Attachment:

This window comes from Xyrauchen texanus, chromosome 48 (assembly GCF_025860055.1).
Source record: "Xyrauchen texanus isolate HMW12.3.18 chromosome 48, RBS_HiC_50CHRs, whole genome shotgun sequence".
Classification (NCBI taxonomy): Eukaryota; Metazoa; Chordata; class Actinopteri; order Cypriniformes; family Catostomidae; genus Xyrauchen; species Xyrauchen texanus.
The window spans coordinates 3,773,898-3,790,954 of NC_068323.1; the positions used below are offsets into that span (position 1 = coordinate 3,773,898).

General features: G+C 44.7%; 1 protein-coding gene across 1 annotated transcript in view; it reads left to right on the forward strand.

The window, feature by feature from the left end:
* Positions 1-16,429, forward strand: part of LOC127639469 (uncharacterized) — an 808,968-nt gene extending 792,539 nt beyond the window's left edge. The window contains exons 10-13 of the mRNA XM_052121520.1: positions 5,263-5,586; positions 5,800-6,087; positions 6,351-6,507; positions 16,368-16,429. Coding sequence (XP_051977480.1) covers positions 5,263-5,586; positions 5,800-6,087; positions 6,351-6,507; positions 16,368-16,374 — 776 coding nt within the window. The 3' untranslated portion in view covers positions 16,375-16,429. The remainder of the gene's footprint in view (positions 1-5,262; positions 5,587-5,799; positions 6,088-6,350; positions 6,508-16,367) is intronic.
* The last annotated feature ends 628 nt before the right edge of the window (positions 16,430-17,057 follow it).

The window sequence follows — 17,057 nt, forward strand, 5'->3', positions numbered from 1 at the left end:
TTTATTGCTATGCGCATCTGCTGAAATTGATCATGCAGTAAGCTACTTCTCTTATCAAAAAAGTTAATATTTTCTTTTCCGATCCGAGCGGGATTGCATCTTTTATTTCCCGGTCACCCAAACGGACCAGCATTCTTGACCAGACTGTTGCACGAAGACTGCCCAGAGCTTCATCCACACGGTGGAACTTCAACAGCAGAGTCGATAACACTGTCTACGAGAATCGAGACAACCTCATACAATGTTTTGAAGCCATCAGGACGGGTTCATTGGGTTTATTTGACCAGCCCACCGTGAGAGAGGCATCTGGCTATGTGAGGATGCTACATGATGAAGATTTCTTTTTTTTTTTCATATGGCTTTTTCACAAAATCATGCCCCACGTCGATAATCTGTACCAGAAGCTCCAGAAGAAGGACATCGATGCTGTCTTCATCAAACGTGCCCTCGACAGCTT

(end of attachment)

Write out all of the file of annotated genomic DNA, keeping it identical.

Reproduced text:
This window comes from Xyrauchen texanus, chromosome 48 (assembly GCF_025860055.1).
Source record: "Xyrauchen texanus isolate HMW12.3.18 chromosome 48, RBS_HiC_50CHRs, whole genome shotgun sequence".
Classification (NCBI taxonomy): Eukaryota; Metazoa; Chordata; class Actinopteri; order Cypriniformes; family Catostomidae; genus Xyrauchen; species Xyrauchen texanus.
The window spans coordinates 3,773,898-3,790,954 of NC_068323.1; the positions used below are offsets into that span (position 1 = coordinate 3,773,898).

General features: G+C 44.7%; 1 protein-coding gene across 1 annotated transcript in view; it reads left to right on the forward strand.

The window, feature by feature from the left end:
* Positions 1-16,429, forward strand: part of LOC127639469 (uncharacterized) — an 808,968-nt gene extending 792,539 nt beyond the window's left edge. The window contains exons 10-13 of the mRNA XM_052121520.1: positions 5,263-5,586; positions 5,800-6,087; positions 6,351-6,507; positions 16,368-16,429. Coding sequence (XP_051977480.1) covers positions 5,263-5,586; positions 5,800-6,087; positions 6,351-6,507; positions 16,368-16,374 — 776 coding nt within the window. The 3' untranslated portion in view covers positions 16,375-16,429. The remainder of the gene's footprint in view (positions 1-5,262; positions 5,587-5,799; positions 6,088-6,350; positions 6,508-16,367) is intronic.
* The last annotated feature ends 628 nt before the right edge of the window (positions 16,430-17,057 follow it).

The window sequence follows — 17,057 nt, forward strand, 5'->3', positions numbered from 1 at the left end:
TTTATTGCTATGCGCATCTGCTGAAATTGATCATGCAGTAAGCTACTTCTCTTATCAAAAAAGTTAATATTTTCTTTTCCGATCCGAGCGGGATTGCATCTTTTATTTCCCGGTCACCCAAACGGACCAGCATTCTTGACCAGACTGTTGCACGAAGACTGCCCAGAGCTTCATCCACACGGTGGAACTTCAACAGCAGAGTCGATAACACTGTCTACGAGAATCGAGACAACCTCATACAATGTTTTGAAGCCATCAGGACGGGTTCATTGGGTTTATTTGACCAGCCCACCGTGAGAGAGGCATCTGGCTATGTGAGGATGCTACATGATGAAGATTTCTTTTTTTTTTTCATATGGCTTTTTCACAAAATCATGCCCCACGTCGATAATCTGTACCAGAAGCTCCAGAAGAAGGACATCGATGCTGTCTTCATCAAACGTGCCCTCGACAGCTT